Propeller Planes Come Back Amid High Fuel Prices
Record-high fuel prices have hammered airlines, forcing executives to eliminate flights, cut back on unprofitable routes and make passengers pay for many perks that used to be free.
Now the airlines are looking at other ways to save money. That means a new opportunity for a plane from the past.
On a typical day at Atlanta's Hartsfield-Jackson International Airport, the "Plane Train" ferries some 200,000 travelers a day between terminals. One of those passengers, Rebecca Hamilton, is on her way home to Florida.
"If I can do it economically, I fly out of Gainesville," she says.
Often, she finds that affordable ticket on Delta Air Lines. Hamilton knows that always means two things: a connection through Atlanta, and at least part of her trip will be on a smaller, regional jet. But that's changing.
Tonight, she's a bit surprised to board a plane branded "Silver Airways." And it's not a regional jet. It has propellers — something she has not seen in decades.
"Mostly I remember what other people say: that it's bouncier and that it's more turbulent and your stomach whooshes into your, you know, a little more often. But quite frankly, it takes a lot to make me feel scared and I just don't really mind it," Hamilton says.
Outside, the propeller blades create a rhythmic ruckus as they chop through the air. Inside, it's only a faint drone. Ninety minutes later, Hamilton is on the ground in Gainesville, ready for her short drive home. The airplane she came in on is also home.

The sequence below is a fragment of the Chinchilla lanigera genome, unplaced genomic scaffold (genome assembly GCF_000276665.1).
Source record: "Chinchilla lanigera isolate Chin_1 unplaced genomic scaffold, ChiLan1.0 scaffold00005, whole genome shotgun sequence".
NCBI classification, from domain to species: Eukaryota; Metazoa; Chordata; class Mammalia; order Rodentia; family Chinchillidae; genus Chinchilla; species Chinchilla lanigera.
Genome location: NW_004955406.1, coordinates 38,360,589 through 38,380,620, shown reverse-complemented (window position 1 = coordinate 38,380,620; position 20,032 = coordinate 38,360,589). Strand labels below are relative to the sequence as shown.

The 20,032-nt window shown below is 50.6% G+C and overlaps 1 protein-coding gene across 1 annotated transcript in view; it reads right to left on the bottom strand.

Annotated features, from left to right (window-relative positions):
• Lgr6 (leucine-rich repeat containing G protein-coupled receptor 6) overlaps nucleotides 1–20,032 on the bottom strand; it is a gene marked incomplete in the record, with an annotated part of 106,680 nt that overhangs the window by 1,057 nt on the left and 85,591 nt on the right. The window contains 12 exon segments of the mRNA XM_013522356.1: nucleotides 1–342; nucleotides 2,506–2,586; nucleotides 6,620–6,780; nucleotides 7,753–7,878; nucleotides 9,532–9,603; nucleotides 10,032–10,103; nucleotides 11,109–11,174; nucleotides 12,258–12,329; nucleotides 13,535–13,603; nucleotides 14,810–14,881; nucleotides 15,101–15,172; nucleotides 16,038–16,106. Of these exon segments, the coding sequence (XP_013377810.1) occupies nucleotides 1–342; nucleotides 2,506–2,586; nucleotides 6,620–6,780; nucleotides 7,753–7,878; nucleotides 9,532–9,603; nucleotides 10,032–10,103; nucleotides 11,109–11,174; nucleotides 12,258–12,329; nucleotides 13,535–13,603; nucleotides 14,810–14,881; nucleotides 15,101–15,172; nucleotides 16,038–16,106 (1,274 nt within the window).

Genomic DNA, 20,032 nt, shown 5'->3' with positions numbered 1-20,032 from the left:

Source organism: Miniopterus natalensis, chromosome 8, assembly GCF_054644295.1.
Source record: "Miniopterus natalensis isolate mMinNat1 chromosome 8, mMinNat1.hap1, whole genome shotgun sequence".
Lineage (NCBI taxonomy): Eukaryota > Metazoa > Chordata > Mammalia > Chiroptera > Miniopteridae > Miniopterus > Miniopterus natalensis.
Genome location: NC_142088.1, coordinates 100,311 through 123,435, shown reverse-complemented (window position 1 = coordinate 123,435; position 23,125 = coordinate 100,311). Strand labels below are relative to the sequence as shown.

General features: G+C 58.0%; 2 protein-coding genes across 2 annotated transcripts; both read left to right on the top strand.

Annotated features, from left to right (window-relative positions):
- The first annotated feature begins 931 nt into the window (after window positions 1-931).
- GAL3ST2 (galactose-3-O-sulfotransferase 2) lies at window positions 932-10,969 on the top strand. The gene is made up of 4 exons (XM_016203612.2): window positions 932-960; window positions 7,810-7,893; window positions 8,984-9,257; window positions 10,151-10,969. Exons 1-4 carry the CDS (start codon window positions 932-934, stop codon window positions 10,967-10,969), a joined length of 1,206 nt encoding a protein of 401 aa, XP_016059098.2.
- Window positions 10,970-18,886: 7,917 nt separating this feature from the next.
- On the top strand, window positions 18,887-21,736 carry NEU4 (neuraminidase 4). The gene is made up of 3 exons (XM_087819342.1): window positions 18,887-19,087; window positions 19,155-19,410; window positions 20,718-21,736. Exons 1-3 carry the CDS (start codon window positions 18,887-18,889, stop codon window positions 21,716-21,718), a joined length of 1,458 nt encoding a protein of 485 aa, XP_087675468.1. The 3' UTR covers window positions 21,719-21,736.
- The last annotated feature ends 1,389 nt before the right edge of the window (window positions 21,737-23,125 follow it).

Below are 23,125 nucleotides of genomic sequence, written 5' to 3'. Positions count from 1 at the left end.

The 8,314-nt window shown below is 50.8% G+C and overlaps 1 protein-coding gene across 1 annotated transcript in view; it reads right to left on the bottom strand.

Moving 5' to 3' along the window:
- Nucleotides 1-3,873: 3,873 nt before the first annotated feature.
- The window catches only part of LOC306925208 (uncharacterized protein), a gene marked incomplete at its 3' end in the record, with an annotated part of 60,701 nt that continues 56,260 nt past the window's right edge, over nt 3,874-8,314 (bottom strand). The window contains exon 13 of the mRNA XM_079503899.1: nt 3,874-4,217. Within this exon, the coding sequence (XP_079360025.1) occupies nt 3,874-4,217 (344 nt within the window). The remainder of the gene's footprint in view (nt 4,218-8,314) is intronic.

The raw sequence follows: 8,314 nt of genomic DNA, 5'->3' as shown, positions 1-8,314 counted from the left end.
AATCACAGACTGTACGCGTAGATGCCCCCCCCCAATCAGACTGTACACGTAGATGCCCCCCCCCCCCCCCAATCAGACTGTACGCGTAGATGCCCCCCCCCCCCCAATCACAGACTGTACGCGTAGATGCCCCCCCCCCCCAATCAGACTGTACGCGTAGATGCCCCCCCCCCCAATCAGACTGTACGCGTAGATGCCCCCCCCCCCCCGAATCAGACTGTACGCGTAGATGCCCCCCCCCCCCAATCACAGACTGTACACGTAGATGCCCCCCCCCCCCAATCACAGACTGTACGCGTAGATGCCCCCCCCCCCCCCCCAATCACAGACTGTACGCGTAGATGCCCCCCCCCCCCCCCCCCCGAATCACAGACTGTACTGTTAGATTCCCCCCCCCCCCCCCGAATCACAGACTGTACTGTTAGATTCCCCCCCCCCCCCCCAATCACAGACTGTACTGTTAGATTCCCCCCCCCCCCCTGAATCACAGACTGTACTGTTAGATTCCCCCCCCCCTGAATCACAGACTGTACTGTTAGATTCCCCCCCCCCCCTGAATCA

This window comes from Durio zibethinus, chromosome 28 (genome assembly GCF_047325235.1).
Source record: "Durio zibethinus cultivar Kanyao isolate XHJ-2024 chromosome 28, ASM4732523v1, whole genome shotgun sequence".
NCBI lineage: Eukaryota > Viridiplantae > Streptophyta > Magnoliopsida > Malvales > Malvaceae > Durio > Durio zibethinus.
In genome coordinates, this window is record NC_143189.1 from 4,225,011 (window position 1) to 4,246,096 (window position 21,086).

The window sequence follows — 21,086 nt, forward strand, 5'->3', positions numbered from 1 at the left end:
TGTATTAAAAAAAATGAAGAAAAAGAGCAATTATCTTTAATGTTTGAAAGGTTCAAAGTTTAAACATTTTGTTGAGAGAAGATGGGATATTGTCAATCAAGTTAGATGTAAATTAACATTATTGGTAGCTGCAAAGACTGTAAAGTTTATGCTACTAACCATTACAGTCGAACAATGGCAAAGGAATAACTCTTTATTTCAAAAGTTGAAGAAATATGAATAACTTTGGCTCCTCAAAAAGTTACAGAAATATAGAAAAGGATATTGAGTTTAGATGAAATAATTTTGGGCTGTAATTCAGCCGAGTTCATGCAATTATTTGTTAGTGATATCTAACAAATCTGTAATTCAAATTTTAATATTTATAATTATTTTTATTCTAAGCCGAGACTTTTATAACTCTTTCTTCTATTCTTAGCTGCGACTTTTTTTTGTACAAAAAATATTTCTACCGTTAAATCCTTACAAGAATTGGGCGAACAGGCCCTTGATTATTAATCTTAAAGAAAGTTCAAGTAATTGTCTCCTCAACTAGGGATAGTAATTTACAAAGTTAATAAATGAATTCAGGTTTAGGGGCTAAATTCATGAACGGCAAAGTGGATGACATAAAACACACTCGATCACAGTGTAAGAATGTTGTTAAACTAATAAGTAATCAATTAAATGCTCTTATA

These 34-seat Saab turboprops make up the entire Silver fleet. And each night at its 60,000-square-foot maintenance hangar at Gainesville's airport, crews check tires, landing gear and dozens of other components. Night maintenance supervisor Justin Hernandez is about to sign off on what looks like a new plane.
"Right now, to the left, Aircraft 352, that's our latest. Its aircraft name is Limitless. It just got here from conformity check," Hernandez says.
That's the last step before rotating into the Silver fleet. Regional carrier Mesaba once flew this plane, first with Northwest Airlines' colors, and more recently, Delta's.
Matthew Holiday, a vice president at Silver, says the carrier doesn't try to hide its turboprop fleet. Rather, it embraces it — right down to the logo, which mimics a spinning propeller.
"We want to be clear in our messaging to consumers that this is a turboprop. But it's not a bad thing," Holiday says.
Through the 1990s and 2000s, airlines replaced turboprops with faster regional jets. Jet fuel was about 87 cents per gallon. Now it's four times that much. Since turboprops use less fuel, flying one instead of a jet often means a profit instead of a loss. So expect to see more, says Regional Airline Association President Roger Cohen.
"After a steady decline in the ratio of turboprops to jets in the regional fleet, we've just seen here over the last year, year and a half, the first time that line started to move in the other direction," Cohen says.
The Federal Aviation Administration forecasts regional jets with fewer than 40 seats will disappear from fleets by 2015. This comes as reliance on larger turboprop aircraft doubles in the next decade. And with new technology that cancels most noise and vibration, they won't be your grandfather's turboprop.
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